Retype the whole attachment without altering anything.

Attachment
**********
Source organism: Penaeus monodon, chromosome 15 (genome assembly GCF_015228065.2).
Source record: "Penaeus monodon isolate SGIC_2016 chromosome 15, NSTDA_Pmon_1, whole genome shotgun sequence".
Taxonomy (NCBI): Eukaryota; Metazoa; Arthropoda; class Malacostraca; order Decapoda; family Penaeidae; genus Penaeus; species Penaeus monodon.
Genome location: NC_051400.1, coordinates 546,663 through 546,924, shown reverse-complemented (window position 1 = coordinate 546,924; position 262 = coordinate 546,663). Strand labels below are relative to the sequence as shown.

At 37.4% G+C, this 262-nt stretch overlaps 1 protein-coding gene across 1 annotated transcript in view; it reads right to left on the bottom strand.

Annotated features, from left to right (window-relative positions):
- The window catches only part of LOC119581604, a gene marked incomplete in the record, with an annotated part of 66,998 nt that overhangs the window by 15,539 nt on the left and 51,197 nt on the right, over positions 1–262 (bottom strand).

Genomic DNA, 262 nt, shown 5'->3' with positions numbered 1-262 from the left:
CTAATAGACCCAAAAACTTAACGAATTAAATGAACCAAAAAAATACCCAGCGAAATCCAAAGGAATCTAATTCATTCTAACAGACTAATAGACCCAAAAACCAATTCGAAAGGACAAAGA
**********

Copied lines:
Source organism: Penaeus monodon, chromosome 15 (genome assembly GCF_015228065.2).
Source record: "Penaeus monodon isolate SGIC_2016 chromosome 15, NSTDA_Pmon_1, whole genome shotgun sequence".
Taxonomy (NCBI): Eukaryota; Metazoa; Arthropoda; class Malacostraca; order Decapoda; family Penaeidae; genus Penaeus; species Penaeus monodon.
Genome location: NC_051400.1, coordinates 546,663 through 546,924, shown reverse-complemented (window position 1 = coordinate 546,924; position 262 = coordinate 546,663). Strand labels below are relative to the sequence as shown.

At 37.4% G+C, this 262-nt stretch overlaps 1 protein-coding gene across 1 annotated transcript in view; it reads right to left on the bottom strand.

Annotated features, from left to right (window-relative positions):
- The window catches only part of LOC119581604, a gene marked incomplete in the record, with an annotated part of 66,998 nt that overhangs the window by 15,539 nt on the left and 51,197 nt on the right, over positions 1–262 (bottom strand).

Genomic DNA, 262 nt, shown 5'->3' with positions numbered 1-262 from the left:
CTAATAGACCCAAAAACTTAACGAATTAAATGAACCAAAAAAATACCCAGCGAAATCCAAAGGAATCTAATTCATTCTAACAGACTAATAGACCCAAAAACCAATTCGAAAGGACAAAGA